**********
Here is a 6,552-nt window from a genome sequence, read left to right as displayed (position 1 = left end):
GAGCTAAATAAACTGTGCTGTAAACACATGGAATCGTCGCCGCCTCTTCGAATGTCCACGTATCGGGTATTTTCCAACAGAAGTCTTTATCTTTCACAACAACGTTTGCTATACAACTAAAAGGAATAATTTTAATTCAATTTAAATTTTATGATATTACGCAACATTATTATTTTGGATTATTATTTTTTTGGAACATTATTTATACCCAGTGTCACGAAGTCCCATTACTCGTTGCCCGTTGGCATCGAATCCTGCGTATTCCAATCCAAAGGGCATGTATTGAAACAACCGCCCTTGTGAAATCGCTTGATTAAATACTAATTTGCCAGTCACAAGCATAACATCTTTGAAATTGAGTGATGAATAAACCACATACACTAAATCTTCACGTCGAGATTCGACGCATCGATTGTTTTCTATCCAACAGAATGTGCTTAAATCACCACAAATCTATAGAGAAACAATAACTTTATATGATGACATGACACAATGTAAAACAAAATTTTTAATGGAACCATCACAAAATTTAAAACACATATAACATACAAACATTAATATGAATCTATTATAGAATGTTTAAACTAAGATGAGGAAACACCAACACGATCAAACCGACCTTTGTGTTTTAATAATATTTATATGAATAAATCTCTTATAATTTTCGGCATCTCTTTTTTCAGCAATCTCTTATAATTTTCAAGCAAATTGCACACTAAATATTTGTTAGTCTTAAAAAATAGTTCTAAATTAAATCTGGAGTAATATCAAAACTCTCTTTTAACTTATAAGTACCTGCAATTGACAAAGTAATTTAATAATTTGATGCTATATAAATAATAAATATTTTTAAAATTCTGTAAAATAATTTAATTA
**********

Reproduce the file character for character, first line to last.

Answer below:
Here is a 6,552-nt window from a genome sequence, read left to right as displayed (position 1 = left end):
GAGCTAAATAAACTGTGCTGTAAACACATGGAATCGTCGCCGCCTCTTCGAATGTCCACGTATCGGGTATTTTCCAACAGAAGTCTTTATCTTTCACAACAACGTTTGCTATACAACTAAAAGGAATAATTTTAATTCAATTTAAATTTTATGATATTACGCAACATTATTATTTTGGATTATTATTTTTTTGGAACATTATTTATACCCAGTGTCACGAAGTCCCATTACTCGTTGCCCGTTGGCATCGAATCCTGCGTATTCCAATCCAAAGGGCATGTATTGAAACAACCGCCCTTGTGAAATCGCTTGATTAAATACTAATTTGCCAGTCACAAGCATAACATCTTTGAAATTGAGTGATGAATAAACCACATACACTAAATCTTCACGTCGAGATTCGACGCATCGATTGTTTTCTATCCAACAGAATGTGCTTAAATCACCACAAATCTATAGAGAAACAATAACTTTATATGATGACATGACACAATGTAAAACAAAATTTTTAATGGAACCATCACAAAATTTAAAACACATATAACATACAAACATTAATATGAATCTATTATAGAATGTTTAAACTAAGATGAGGAAACACCAACACGATCAAACCGACCTTTGTGTTTTAATAATATTTATATGAATAAATCTCTTATAATTTTCGGCATCTCTTTTTTCAGCAATCTCTTATAATTTTCAAGCAAATTGCACACTAAATATTTGTTAGTCTTAAAAAATAGTTCTAAATTAAATCTGGAGTAATATCAAAACTCTCTTTTAACTTATAAGTACCTGCAATTGACAAAGTAATTTAATAATTTGATGCTATATAAATAATAAATATTTTTAAAATTCTGTAAAATAATTTAATTA